Kobo Abe’s The Woman in the Dunes: life – and sometimes literature – is an illusion…

“Repetition of the same patterns, they say, provides an effective form of protective coloring. If he were to melt into a life of simple repetition, there might possibly come a time when they could be quite unconscious of him” – Kobo Abe

The Woman in the Dunes by Kobo Abe (image courtesy Goodreads)

Kobo Abe’s The Woman in the Dunes is one of those books that leaves one feeling as if one has read a textbook on how to combine schools of literary fiction of the 20th century into an amalgam – a brilliantly executed amalgam, but an amalgam nonetheless. One has the sense of oppression and confusion of a Kafka work like The Trial; the sense of determination to hold onto sanity in the face of absurdity like Camus’s The Plague; and the sense of existentialist grimness in a Sartre work like No Exit. (For good measure feel free to consider works by your favorite existentialist or absurdist author – Beckett, Ionesco, Pinter. et. al.)

This is not to say that the work is not engrossing (in a relentlessly depressing way) or that Abe is not a fine writer (he is). For me, however, this selection  from the 2015 reading list does not have the resonance of the earlier selection I read, The Sound of the Mountain by Yasunari  Kawabata. That book engages us deeply in Japanese life as actually lived, especially in the years after WWII even as it engages profound questions of national and cultural guilt; Abe’s book is a nightmarish fairy tale set in a bizarre dystopia (yes, I know, dystopias are sooo cool – but I’ve made myself clear on my lack of enthusiasm for such settings as the stuff of serious literature) that posits its hero, the only named character in the book, as a victim of – name your 20th century angst and anxiety inducing trend in human behavior.

In other words, The Woman in the Dunes is a beautifully, complexly written put up job.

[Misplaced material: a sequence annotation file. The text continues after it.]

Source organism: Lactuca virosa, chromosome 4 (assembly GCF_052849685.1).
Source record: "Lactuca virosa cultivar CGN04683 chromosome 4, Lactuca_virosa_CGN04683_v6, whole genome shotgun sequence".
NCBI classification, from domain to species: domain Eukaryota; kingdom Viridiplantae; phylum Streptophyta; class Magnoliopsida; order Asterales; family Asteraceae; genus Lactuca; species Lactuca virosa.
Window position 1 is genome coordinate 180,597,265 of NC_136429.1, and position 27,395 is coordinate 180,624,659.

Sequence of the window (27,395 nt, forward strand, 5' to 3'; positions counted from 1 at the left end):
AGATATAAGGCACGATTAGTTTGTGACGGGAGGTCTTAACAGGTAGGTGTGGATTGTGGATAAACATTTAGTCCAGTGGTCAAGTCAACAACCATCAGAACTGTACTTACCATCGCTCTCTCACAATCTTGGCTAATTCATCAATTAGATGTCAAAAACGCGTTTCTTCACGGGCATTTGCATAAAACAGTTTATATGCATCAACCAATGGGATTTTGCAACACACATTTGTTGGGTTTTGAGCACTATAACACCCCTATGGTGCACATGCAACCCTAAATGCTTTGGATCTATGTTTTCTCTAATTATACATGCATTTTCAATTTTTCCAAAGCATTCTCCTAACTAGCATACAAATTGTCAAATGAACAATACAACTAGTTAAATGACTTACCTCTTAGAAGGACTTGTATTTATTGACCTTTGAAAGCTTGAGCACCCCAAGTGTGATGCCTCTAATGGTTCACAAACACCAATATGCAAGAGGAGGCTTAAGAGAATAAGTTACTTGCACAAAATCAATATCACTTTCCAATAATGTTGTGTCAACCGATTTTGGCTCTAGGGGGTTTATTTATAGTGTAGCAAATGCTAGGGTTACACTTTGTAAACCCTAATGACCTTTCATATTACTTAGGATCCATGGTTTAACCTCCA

The story concerns a teacher and amateur entomologist, Niki Jumpei, who is tricked by villagers in a remote seaside village into entering a deep pit where he and a woman (known only as The Woman) are forced to shovel sand which the villagers lift from the pit via buckets on a pulley of some sort. The sand is sold illicitly to cement producers (its formula is not suitable for cement, but the villagers sell cheap and unscrupulous manufacturers always want a bargain, it seems). Why people are forced to work in the pits is never clearly explained (although there seems to be some sort of punishment involved for at least some of the workers, others like Niki Jumpei are simply impressed into service as diggers by the villagers).

Jumpei rails against his captivity, plots and plans his escape, escapes, is captured and returned to the pit. He also becomes both sexually and later romantically involved with The Woman, discovers a way to extract water from the sand, and eventually embraces his captivity as not only inescapable but (in what many readers will find disturbing) acceptable. At the end of the novel Abe tacks on two documents: the initial missing person report filed by Niki Jumpei’s mother, and a later document acknowledging him as legally dead. Abe’s point seems to be that the law has no interest in the reality of Niki Jumpei’s plight; it is only interested in what has often been called “the official story.” We only exist because of the paperwork attendant to us: driver’s license, birth certificate, death certificate, etc.

Yeah, okay, fine, whatever. This is not new stuff for anyone who has read those authors noted above.

I had long ago seen Hiroshi Teshigahara’s striking film of this novel, so I knew what to expect, I suppose. And I’ve read plenty of existential and absurdist literature (multiple works by all the authors I’ve mentioned). Still, I expected something more from Abe that I didn’t get. Something made me think that Abe would take these schools of literary work and run them through the cultural experience of one who had both grown up in Japanese culture with its profound influences from Shinto, Zen, and other sources as well as his personal life experience of having lived through one of the most turbulent periods of Japanese history and that what would come out would be more like what came out of Kawabata. Instead The Woman in the Dunes feels, as I said at the beginning of the essay, rather “textbook,” as if Abe had gone through say, a creative writing program (while I attended one myself, I have gone on record about their limitations). He’s got technique out the wazoo, but the work feels contrived: he’s saying a lot from the head, not enough from the heart.

Perhaps Abe himself realizes this limitation in his novel. He does offer us this:

…it was the castle, not the enemy, that was really like the wind. The single guard, like a withered tree in the wilderness, had stood guarding an illusion.

Ultimately, for me at least, The Woman in the Dunes is like that castle – a well guarded illusion that, upon examination, makes one feel as if one is trying to see the wind.

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